The Rural Payments Agency (RPA) has been accused of “shifting the goalposts” in relation to claims for Countryside Stewardship grants, leaving some producers with applications which may now be invalid.
The issue relates to grants for fencing – the FG1, FG2 and FG3 options – which are designed to pay successful applicants £4/m for stock wire fencing or £4.90/m for sheep netting and permanent electric fencing, subject to various conditions.
When the application window opened on 9 February, the official guidance said the grants were available if the fencing was related to:
- habitat management or creation
- water pollution prevention
- protection of environmental features.
But that was revised on 6 April, leaving just “water pollution prevention” as an eligible activity to receive a grant.
The change part way through the application window has angered agents, who have been busy putting CS grant applications together for their clients, ahead of the 30 April deadline.
Julie Tucker of JT Rural Office Services in Devon said she had completed 31 separate claims, including visiting farms, drawing up maps and submitting applications.
Early on in the process she emailed the RPA to ask exactly what was required in relation to the location of grant-aided fencing.
The RPA’s reply confirmed that “just as long as one of the three conditions bullet pointed are met, that would be acceptable”.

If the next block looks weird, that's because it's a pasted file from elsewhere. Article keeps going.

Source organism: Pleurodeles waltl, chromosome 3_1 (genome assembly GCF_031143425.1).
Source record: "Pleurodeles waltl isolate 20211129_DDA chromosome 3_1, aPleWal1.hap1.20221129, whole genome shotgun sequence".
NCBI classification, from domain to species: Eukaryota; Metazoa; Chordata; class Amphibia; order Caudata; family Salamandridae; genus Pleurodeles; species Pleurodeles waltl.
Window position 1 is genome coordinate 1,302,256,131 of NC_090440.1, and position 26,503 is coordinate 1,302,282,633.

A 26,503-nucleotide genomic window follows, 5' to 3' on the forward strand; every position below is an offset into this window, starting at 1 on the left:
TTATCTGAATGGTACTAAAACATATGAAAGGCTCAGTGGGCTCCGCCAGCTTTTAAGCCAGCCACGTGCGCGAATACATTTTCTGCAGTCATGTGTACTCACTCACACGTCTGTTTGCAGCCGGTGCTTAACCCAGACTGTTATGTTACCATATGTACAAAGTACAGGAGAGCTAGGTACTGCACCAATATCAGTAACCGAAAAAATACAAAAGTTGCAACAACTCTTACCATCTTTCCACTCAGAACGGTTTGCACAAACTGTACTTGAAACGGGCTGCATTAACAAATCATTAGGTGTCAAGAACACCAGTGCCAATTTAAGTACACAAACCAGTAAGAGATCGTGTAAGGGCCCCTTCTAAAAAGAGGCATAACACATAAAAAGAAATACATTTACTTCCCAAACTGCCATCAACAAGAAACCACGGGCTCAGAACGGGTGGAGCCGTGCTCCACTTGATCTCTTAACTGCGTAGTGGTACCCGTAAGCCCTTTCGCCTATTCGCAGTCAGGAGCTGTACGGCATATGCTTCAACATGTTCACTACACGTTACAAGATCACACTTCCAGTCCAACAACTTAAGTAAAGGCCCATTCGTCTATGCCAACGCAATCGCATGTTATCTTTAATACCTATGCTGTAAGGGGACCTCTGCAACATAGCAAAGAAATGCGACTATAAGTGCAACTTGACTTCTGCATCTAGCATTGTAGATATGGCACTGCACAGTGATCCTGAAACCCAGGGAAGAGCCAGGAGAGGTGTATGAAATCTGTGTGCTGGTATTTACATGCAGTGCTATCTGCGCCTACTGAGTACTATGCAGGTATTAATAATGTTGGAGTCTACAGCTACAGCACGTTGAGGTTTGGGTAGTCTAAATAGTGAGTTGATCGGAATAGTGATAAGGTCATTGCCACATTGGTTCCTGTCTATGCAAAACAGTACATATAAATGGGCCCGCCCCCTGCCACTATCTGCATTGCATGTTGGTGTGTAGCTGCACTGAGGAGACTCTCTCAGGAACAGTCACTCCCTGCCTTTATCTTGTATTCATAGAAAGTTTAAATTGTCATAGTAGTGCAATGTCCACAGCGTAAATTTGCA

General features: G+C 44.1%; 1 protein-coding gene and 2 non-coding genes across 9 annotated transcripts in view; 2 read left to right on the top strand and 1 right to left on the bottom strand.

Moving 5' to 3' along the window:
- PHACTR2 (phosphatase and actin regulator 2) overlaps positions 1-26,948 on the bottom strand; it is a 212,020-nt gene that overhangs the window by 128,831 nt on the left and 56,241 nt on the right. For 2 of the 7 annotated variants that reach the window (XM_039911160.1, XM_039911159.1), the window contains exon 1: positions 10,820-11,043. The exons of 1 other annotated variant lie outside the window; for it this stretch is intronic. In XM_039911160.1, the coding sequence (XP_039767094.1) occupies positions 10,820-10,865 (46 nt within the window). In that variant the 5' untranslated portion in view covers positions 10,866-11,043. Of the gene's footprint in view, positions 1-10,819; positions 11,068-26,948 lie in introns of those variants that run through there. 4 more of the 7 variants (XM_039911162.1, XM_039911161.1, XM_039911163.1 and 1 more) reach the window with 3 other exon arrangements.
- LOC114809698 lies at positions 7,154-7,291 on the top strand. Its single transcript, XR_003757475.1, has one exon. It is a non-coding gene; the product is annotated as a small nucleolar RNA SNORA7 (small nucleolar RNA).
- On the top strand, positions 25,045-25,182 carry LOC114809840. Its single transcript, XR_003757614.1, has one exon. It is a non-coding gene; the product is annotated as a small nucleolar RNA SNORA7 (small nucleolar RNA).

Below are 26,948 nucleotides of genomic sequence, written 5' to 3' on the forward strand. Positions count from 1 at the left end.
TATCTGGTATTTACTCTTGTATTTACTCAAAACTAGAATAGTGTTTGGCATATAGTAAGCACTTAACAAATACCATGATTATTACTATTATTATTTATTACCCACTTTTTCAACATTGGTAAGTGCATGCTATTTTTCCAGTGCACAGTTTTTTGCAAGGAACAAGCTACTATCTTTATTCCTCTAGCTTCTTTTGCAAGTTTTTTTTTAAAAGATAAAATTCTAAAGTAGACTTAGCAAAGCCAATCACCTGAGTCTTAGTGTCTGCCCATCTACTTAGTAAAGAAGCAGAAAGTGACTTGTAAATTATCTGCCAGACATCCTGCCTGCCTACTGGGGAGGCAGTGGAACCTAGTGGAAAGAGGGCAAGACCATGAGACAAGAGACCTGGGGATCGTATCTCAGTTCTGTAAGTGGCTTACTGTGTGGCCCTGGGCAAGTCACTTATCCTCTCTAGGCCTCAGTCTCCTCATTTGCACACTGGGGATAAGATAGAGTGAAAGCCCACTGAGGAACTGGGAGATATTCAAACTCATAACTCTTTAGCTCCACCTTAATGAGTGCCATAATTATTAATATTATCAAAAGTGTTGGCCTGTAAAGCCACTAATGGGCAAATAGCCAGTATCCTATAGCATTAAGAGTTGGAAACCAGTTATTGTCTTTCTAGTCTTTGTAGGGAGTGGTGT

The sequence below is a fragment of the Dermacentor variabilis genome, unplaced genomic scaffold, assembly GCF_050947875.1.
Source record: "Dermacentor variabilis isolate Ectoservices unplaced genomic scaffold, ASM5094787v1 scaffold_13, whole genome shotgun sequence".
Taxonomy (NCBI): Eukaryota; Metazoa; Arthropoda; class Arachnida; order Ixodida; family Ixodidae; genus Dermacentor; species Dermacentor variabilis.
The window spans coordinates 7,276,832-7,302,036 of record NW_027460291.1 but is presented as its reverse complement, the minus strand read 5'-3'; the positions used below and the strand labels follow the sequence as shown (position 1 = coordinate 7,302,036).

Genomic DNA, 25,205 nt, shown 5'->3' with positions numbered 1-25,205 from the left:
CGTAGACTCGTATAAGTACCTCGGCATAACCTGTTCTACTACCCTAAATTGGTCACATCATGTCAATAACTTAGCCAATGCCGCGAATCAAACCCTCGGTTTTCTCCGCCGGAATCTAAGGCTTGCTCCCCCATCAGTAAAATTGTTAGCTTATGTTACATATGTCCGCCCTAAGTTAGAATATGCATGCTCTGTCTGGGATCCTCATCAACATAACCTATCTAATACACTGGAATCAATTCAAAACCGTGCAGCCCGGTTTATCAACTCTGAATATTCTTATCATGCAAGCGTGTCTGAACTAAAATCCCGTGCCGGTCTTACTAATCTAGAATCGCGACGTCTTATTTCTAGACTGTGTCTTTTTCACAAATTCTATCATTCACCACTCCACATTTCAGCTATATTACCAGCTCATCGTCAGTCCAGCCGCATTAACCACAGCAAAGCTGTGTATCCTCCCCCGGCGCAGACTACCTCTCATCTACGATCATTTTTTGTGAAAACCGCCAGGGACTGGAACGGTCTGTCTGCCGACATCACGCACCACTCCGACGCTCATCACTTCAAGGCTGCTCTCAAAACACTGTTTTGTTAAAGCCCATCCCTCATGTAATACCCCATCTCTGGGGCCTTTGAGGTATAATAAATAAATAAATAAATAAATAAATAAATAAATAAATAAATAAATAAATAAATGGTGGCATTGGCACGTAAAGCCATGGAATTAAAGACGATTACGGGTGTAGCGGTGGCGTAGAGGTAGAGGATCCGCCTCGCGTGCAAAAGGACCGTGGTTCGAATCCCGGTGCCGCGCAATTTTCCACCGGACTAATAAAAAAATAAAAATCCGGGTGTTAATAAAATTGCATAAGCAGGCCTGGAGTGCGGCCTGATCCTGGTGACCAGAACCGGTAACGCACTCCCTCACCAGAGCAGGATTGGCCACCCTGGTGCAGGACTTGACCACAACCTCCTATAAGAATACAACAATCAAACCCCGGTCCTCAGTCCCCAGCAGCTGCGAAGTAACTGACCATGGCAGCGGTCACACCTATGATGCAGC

But Ms Tucker then noticed on 6 April that the online guidance had changed and “protecting environmental features” was no longer an eligible criterion.
“This came two months after I first asked for clarification and does not leave enough time to revisit all the applications we were planning to make,” she told Farmers Weekly.
“The fact that I took the time before I advised clients to clarify with the RPA what they actually meant, and the fact they’ve given me that but won’t now stand by it, is disgraceful.”
The RPA says it is going to contact all those who applied and included FG1, FG2 or FG3 in their applications before the change was made.
A spokeswoman said: “In the event of customers recognising the items may not now be eligible in their application, they will be able to either amend the location of the items or remove ineligible items from the application.
“We will not be rejecting whole applications on the basis of this change.”
But another agent, Fiona Stacey of Stacey Rural Business Administration, said this would be of little help to those farmers who were still working up their own applications.
“If they have not yet submitted their forms, Defra won’t be getting in touch with them and they won’t know about the rule change,” she said. “They’re not going to read the guidance again.”
She warned that these farmers could stand to lose substantial amounts of money if their applications were accepted, then subsequent inspections showed they had not met the criteria.
Ms Stacey said she wanted the RPA to extend the 30 April deadline, while Ms Tucker said the RPA should simply accept earlier applications and stand by the written guidance that it had already given her.
“I can’t see how the RPA can move the goalposts on 6 April and expect everyone to jump,” she said.
Both agents are also concerned that their clients may be reluctant to pay them their fees if applications are subsequently rejected or withdrawn.